A 60-year-old Medicaid patient in St. Louis waves his health benefits card proudly, saying he's pleased the new law will provide such a card to everyone. (It won't. He's confusing Medicaid with universal health care.)
Missouri voters over 50 have strong opinions of the health care law. Yet most also acknowledge that they still don't completely understand what it means for them and the 14 percent of Missourians who are uninsured. And in a state where more than 70 percent of voters approved a largely symbolic ballot referendum barring the law's health insurance mandate, these issues have stirred particularly heated debate.
This November, Missourians may have the opportunity to vote on whether the state should be allowed to set up the law's health care exchanges without the express approval of voters.
The federal law requires everyone to have health insurance by 2014 — subsidies will help them do so — or pay a tax. It's President Obama's signature achievement. GOP contender Mitt Romney signed a similar law when he was Massachusetts governor but has pledged to undo "Obamacare'' on day one if he is elected.
Many Americans have trouble "separating the politics from the policy" regarding the controversial law, said Thomas McAuliffe, policy analyst for the nonpartisan Missouri Foundation for Health. "People like what's in the law. They just don't like the law itself," he said.
Shannon Lemp, 54, is among the huge class of skeptics. "I think of it as socialized medicine," said Lemp, an event planner married to an attorney. Lemp and some of her neighbors in the tony St. Louis suburb of Ladue worry that Americans will not be able to choose their own doctors, or that they will have to wait a long time for treatment of serious illnesses. "We don't really believe we'll be able to keep our own health insurance," she said.
Others feel a bit more sanguine about the health care law, especially if they have felt the law's early benefits, such as the closing of the "doughnut hole" in Medicare Part D prescription drug coverage. Bob Case, a 62-year-old self-employed St. Louis blues musician, likes the fact that the law allows him to keep his college-age son on his family insurance policy. "It's a big concern for all of us," Case said.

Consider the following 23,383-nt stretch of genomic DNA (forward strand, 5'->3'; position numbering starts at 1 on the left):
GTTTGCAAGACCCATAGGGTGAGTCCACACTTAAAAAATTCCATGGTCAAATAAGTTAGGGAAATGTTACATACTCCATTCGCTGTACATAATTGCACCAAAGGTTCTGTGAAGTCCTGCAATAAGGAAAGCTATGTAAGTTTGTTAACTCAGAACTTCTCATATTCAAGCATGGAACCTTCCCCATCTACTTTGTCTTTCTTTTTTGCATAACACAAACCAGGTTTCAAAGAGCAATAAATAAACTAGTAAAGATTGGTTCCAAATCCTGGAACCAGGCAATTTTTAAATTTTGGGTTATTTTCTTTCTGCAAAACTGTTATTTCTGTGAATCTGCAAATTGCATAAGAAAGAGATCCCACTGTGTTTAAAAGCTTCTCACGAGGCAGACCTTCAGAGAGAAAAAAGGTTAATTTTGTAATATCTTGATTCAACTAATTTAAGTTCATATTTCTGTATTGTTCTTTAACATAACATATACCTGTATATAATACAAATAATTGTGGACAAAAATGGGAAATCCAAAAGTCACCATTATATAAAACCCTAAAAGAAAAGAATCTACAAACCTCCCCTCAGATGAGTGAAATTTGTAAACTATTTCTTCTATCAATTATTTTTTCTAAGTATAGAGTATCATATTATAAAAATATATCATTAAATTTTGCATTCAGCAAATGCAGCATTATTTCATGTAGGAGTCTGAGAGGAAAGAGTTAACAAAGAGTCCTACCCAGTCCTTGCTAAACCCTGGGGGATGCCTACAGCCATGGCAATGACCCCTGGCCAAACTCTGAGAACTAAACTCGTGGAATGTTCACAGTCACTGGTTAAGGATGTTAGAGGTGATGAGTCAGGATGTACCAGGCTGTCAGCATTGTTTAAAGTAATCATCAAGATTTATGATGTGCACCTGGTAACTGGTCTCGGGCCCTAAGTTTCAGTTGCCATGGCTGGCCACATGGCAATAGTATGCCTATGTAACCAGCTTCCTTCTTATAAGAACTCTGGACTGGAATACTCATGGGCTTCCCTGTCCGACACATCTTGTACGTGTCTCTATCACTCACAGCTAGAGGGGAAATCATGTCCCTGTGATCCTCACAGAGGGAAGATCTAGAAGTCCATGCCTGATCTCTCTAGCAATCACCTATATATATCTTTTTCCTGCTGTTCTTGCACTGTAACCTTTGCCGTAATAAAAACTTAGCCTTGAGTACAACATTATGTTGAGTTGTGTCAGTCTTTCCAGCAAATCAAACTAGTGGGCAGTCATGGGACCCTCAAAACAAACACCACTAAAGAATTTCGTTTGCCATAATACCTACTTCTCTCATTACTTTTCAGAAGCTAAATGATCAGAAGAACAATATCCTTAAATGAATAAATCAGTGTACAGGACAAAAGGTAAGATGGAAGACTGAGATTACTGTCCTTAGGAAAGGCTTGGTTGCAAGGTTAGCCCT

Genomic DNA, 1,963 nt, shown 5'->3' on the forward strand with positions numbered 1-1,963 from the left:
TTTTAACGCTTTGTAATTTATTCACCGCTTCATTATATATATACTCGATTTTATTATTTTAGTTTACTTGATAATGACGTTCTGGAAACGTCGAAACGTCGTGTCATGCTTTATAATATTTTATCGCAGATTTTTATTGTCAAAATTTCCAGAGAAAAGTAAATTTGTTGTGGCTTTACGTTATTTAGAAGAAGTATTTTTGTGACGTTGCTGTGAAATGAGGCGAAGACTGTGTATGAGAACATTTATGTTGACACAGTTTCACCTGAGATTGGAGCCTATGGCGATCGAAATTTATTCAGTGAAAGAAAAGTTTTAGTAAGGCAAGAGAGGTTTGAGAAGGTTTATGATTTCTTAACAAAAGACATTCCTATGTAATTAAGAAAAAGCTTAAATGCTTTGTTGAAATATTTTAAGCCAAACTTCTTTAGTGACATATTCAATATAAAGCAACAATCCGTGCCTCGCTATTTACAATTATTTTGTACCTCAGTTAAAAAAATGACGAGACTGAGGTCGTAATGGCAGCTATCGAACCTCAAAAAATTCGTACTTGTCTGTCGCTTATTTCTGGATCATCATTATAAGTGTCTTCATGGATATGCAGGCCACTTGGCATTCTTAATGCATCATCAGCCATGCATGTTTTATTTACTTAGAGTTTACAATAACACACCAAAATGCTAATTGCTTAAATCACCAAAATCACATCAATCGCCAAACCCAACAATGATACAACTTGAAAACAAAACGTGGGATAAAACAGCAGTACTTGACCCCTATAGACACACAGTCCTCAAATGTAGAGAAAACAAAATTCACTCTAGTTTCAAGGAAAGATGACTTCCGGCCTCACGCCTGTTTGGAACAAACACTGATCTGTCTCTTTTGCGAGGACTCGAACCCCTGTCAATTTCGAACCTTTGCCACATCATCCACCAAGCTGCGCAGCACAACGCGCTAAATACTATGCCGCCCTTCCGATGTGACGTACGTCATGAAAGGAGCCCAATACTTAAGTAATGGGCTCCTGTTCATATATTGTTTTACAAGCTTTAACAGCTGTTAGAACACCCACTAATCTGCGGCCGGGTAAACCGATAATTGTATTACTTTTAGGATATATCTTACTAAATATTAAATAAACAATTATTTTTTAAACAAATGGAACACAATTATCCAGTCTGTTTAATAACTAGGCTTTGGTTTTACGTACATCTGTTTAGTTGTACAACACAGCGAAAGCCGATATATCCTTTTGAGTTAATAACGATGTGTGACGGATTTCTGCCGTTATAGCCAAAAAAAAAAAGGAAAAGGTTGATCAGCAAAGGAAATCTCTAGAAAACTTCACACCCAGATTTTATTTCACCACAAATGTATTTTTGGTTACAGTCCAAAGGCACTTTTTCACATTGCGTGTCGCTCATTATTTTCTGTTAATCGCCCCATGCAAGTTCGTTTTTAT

Mabel Barnes, 64, a housekeeper in downtown St. Louis, admitted she doesn't know the details of the law, but she's hoping that it could help her get cheaper health insurance than what she receives through her employer. Barnes is a fan of President Obama but wishes the administration had done more to inform people about how their lives would change under the new law. "I want to know — do I keep my insurance? Why didn't [Obama] explain it all before?'' Barnes said.
McAuliffe, the policy analyst, has been traversing Missouri, holding more than 160 informational events to explain the law to residents. And, he reports, older voters are curious, agitated and anxious — either exasperated over their neighbors' reluctance to sign on to something meant to provide health coverage to almost everyone, or leery of a law they say puts their private health in the hands of government bureaucrats.
"I don't see how it's a contentious issue if everybody is going to have some kind of insurance," said Evelyn Gillespie, 64, as she sparred with friends and colleagues at OASIS, a nonprofit group that operates health and learning programs for people over 50. African Americans such as herself are particularly at risk for poor or infrequent health care, added Gillespie, a retired health and physical education teacher who volunteers at OASIS. And the cost? "You pay for it no matter what way you go, through Medicare or taxes," she said.
Bob Kremer, 57, a retired UPS employee, said he's worried about cost and basic freedoms. "A lot of people don't want the government involved in everything," he said. Meanwhile, "the insurance companies will be in hog heaven," since the law creates so many new customers for them, he said. And Ann Eggebrecht, a retired, 66-year-old office manager, has some concerns about cost as well, noting her insurance deductibles are already high. "We can't pay for everybody to have everything," she said.
But, she added, with an eye on Election Day, "Let's see how it's going to play out."
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